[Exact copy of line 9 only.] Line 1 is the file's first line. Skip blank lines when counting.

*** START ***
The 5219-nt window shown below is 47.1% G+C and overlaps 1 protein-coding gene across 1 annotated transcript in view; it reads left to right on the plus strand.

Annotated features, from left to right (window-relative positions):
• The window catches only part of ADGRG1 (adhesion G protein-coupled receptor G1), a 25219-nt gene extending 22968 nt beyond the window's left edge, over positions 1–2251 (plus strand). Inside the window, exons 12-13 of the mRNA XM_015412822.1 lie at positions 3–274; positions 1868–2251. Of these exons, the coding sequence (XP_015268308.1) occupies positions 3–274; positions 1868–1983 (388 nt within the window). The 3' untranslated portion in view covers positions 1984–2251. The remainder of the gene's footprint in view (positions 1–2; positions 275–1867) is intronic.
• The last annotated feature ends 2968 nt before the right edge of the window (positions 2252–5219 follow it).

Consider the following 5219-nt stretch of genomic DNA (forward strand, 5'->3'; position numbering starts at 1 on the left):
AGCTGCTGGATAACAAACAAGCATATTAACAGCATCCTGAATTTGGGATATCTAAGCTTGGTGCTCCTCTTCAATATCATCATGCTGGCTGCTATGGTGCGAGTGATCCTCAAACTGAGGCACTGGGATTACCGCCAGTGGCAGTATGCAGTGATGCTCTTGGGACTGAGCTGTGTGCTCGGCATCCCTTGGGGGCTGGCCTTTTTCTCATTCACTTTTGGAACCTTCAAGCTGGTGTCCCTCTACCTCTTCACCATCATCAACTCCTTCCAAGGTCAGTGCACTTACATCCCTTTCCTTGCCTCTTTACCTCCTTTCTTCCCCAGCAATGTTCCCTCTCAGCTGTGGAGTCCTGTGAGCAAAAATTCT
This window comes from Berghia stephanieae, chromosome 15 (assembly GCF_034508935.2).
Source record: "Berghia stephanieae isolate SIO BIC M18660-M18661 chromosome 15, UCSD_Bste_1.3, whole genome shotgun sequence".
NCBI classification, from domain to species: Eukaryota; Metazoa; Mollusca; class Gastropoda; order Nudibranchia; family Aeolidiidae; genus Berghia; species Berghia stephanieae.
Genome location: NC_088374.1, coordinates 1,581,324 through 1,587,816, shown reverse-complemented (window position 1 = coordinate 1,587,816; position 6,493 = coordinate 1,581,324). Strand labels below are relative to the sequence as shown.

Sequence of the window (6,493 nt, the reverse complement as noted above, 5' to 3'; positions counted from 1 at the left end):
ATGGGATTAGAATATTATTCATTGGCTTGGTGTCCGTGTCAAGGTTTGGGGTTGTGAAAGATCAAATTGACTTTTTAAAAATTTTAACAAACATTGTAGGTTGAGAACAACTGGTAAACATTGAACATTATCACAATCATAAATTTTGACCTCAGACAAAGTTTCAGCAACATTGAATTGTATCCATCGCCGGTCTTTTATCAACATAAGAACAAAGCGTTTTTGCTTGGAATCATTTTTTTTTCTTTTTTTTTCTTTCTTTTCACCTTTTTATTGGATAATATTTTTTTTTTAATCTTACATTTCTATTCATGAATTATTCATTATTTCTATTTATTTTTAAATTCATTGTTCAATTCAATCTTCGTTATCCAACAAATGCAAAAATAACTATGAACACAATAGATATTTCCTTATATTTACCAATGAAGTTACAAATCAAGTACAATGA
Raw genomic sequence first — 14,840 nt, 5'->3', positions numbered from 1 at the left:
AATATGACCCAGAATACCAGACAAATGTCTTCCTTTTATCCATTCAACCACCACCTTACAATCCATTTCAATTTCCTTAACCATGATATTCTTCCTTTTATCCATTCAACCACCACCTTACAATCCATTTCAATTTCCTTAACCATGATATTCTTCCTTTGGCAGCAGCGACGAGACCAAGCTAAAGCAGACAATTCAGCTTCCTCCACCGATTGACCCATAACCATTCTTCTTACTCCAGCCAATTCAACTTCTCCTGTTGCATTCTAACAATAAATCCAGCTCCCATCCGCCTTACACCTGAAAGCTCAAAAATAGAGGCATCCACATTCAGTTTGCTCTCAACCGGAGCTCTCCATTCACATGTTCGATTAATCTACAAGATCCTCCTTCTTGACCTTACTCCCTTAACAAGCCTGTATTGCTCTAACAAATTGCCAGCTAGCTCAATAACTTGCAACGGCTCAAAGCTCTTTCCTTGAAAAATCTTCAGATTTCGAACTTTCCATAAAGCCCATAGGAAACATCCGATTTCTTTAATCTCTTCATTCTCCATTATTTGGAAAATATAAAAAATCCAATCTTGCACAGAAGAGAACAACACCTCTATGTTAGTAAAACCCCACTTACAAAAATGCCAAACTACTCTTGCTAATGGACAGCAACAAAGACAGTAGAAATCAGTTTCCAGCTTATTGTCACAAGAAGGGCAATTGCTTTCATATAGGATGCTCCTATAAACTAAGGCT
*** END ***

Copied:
NCBI classification, from domain to species: Eukaryota; Metazoa; Mollusca; class Gastropoda; order Nudibranchia; family Aeolidiidae; genus Berghia; species Berghia stephanieae.